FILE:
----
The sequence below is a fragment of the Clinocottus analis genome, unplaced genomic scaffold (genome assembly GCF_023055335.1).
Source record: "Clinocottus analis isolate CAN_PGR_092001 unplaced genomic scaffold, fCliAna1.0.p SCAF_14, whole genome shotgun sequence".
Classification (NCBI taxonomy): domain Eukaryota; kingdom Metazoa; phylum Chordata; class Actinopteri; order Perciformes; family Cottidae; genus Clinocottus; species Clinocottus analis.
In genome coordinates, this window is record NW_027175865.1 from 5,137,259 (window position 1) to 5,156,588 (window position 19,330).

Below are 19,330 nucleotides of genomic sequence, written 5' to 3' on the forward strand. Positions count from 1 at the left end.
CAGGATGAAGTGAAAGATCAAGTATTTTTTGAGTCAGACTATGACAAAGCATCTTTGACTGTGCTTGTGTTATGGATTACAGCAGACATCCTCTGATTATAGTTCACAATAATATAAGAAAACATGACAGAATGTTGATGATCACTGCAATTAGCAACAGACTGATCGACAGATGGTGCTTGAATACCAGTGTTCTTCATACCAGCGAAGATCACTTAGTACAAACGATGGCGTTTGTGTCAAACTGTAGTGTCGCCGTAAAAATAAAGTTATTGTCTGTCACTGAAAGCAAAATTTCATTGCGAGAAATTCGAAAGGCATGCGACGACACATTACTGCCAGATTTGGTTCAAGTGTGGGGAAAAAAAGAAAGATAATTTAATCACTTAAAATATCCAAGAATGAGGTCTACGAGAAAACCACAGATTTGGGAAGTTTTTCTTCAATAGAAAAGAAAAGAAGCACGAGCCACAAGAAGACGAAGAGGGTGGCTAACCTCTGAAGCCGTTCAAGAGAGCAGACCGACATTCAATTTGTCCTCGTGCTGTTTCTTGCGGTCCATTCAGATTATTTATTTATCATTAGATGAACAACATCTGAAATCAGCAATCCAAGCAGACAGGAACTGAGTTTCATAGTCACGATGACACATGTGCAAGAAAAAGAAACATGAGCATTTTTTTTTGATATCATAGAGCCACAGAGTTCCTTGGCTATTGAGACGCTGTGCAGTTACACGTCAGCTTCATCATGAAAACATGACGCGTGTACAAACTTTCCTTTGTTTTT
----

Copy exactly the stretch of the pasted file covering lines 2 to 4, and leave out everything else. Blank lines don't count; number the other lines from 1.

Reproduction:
Source record: "Clinocottus analis isolate CAN_PGR_092001 unplaced genomic scaffold, fCliAna1.0.p SCAF_14, whole genome shotgun sequence".
Classification (NCBI taxonomy): domain Eukaryota; kingdom Metazoa; phylum Chordata; class Actinopteri; order Perciformes; family Cottidae; genus Clinocottus; species Clinocottus analis.
In genome coordinates, this window is record NW_027175865.1 from 5,137,259 (window position 1) to 5,156,588 (window position 19,330).